Debt continues to increase while wages lag, and many Americans struggle to purchase a new car. In fact, affordability represents the most severe headwind causing the decline in vehicle sales, which are down 2.0% calendar year to date (CYTD) 2019.(more…)
Think back five years.
The year was 2012. It wasn’t that long ago, but in terms of advancements in the auto industry, it was an eternity. After doing a quick Google search for “car trends 2012,” I found a quaint little article from January of that year in the USA Today with the headline “Five auto trends that will shake up 2012.”
The article mentioned things like stop/start engine technology, multiple air bags, smaller gas-powered engines, and simple infotainment controls.
Earth-shattering stuff, right?
Compare that list to what to expect for 2017 and you’d think we jumped ahead 20 years, not just five. Here’s where we are now. Continue reading >>>
New-car shoppers continually debate between buying a fully loaded economy vehicle or a base-trim premium car.
When buyers realize that $40,000 can either buy a Kia or a Volvo, some interesting comparisons arise. Is it better to get a lower-end brand with the latest high-end features or a luxury brand that’s missing some desirable options?
The base price of the Volvo is $2,450 more than that of the loaded Kia. Is the extra cost worth it?
The world where new car dealers compete for your business is a place only the savviest buyers know exists. With just a few clicks of your keyboard, you could be well on your way to having new car dealers deliver you their best deals before even setting foot on a lot.
After all, according to a Time.com article, 75 percent of new car buyers, if given the opportunity, would rather do the entire process online. Let’s help you accomplish that.
The absolute first step you must take is researching the exact vehicle you want. You’re not going to get the best price on a Honda CR-V, the car we’re going to use to highlight the shopping process. Sure, it’s an extremely popular car, but that doesn’t mean deals don’t exist. Go online and build your vehicle. That will make you realize the car you want’s starting price and how expensive options will be.
Test drives aren’t as fun as they used to be.
In the past, a buyer would find a car he or she liked, request to take it for a drive, and have the salesman throw the keys and say, “Enjoy!”
When I was shopping for a 2004 Jaguar X-Type in late 2003 (don’t laugh, it was a cool car back then), the salesman gave me the car for an afternoon with the only condition being that I have it back by closing. I did, and I ended up making a purchase a few months later.
I don’t think the odds of that happening today are very good. That’s a shame, because a long drive provides ample time to get a true feel for the car. Today’s 15-minute drives tend to not be as comprehensive as they should be.
Next time you take a test drive, make sure you maximize the value of your time in the car by following this advice.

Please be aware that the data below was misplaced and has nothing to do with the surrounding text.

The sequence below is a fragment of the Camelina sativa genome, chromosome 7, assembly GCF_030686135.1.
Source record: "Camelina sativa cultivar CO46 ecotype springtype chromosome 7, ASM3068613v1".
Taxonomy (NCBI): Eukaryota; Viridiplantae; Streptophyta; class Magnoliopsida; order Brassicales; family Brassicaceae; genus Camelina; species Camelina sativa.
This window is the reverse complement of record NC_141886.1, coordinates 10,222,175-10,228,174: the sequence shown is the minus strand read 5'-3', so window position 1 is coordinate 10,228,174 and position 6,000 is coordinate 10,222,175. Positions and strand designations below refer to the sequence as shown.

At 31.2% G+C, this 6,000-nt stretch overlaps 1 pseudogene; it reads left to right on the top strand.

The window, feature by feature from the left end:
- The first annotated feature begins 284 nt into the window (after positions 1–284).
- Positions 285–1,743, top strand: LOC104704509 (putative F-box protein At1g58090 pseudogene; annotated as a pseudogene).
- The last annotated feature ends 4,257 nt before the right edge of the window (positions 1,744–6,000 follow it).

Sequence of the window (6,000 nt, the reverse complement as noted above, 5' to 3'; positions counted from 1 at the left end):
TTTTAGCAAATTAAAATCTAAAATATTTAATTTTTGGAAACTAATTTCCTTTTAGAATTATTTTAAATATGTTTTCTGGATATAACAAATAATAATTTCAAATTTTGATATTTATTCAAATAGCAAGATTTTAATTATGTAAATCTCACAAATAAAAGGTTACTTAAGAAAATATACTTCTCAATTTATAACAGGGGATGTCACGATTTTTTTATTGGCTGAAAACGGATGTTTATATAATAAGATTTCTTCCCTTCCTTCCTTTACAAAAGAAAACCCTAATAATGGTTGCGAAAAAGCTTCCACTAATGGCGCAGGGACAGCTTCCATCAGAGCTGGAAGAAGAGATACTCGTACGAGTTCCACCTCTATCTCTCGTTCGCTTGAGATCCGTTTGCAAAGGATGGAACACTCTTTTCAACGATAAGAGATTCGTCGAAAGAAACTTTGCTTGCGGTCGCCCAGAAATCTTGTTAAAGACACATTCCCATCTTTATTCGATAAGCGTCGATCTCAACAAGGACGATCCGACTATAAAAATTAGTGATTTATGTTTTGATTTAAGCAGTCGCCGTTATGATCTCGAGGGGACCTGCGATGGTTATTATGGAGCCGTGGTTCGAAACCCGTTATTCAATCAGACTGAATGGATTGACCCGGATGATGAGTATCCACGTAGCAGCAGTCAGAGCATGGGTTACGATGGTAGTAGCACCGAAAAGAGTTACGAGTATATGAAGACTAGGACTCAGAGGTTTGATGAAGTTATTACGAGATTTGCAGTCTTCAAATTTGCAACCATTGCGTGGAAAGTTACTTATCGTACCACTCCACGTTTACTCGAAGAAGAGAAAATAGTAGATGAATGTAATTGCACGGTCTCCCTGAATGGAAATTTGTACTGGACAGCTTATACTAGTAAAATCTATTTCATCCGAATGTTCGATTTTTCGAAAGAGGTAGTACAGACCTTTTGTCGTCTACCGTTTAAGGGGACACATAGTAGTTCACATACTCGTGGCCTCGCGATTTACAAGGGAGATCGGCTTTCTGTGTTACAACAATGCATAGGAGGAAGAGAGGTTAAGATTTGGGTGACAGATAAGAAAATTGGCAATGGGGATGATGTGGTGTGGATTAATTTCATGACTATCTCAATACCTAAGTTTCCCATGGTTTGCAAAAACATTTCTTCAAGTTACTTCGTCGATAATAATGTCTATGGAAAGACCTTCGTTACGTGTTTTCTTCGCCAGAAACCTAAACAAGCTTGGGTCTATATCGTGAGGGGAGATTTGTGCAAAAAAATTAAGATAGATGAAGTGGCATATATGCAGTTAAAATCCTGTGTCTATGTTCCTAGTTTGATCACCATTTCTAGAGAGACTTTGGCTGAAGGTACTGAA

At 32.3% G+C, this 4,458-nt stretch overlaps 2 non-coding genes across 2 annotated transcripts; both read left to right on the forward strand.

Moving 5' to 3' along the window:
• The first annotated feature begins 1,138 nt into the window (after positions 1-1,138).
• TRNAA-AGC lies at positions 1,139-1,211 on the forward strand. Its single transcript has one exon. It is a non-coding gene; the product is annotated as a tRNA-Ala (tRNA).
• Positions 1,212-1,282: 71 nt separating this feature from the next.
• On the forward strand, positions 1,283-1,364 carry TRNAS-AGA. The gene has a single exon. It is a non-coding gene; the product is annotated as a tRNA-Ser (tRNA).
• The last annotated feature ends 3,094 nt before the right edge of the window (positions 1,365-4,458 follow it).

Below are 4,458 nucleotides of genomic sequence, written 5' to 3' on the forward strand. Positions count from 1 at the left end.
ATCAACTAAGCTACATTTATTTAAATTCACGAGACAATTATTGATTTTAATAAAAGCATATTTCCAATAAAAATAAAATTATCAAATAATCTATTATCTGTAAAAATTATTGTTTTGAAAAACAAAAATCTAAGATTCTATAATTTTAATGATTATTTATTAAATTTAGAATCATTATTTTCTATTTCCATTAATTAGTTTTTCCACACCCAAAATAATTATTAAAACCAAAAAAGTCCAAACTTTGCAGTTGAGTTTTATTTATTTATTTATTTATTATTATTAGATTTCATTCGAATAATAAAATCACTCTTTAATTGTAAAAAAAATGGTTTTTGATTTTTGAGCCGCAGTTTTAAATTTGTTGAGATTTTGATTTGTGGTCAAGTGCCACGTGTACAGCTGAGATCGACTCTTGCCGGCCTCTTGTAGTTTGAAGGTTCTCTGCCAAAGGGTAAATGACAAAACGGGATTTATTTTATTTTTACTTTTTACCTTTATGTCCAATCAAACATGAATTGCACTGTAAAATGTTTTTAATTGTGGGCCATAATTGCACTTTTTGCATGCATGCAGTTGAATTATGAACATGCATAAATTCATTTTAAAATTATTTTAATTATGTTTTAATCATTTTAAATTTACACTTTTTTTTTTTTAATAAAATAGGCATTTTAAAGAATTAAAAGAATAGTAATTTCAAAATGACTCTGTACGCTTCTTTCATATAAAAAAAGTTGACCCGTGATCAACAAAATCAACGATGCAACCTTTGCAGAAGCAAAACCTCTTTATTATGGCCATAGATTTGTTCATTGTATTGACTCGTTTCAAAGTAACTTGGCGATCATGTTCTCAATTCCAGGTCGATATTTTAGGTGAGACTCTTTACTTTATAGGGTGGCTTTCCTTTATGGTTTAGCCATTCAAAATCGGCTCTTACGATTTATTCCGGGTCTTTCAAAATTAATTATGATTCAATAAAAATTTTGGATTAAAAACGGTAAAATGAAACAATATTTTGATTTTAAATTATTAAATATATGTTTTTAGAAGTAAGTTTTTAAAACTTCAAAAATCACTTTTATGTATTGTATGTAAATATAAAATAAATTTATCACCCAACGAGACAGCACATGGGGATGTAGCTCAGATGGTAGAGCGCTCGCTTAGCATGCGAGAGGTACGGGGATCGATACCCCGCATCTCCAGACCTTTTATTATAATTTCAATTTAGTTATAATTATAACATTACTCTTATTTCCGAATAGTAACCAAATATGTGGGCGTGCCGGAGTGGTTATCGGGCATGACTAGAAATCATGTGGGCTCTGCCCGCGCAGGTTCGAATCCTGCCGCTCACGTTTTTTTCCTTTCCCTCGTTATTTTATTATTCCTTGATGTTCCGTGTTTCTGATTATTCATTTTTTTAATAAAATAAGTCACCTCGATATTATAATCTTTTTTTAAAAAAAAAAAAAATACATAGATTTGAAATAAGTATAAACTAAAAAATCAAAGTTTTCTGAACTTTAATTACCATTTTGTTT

We tend to remember exactly where we were when momentous events mark a distinct “before” and “after” in our lives.
In this particular case, many years ago I was watching television, casually unaware my world would change with the very next advertisement.
It was an ad from Hyundai, the laughable Korean car company, promoting a 10-year, 100,000-mile warranty.
“How could this be?” I thought, “Cars aren’t even supposed to last much past 100,000 miles.”
Of course, today we all know differently, as cars routinely pass that mark and even double it.
Now there’s another warranty on the market that might keep pace with the life of current vehicles: the 20-year, 200,000-mile warranty.
A car dealer’s secret price sounds mysterious, right?
As I partake in my daily adventures on this vast ocean of online sensory overload known as the Internet, I see a lot of ads promising to reveal the secret to obtaining access to the “secret” price of dealers.
The idea of a “secret price” that dealers hold in a vault and disperse to only a lucky few is a complete myth. True, there’s an invoice price that usually serves as the Holy Grail of car shoppers, but even that can be deceiving due to manufacturer holdbacks and other factors.
So how do you become a savvy new-car shopper and get the best possible price?
Let’s say you bought a car only to find out later it has a defect that could potentially kill you.
Would your first response be heading to your nearest dealer and buying a new version of the same brand to replace your defective car?
Of course not. That’s a silly question, right? Most people would simply want the car fixed, if possible. Others might have a more extreme response and sue the carmaker in question and vow to never own said brand again.
General Motors is still in the middle of its ignition recall and has made those affected by it a very strange offer.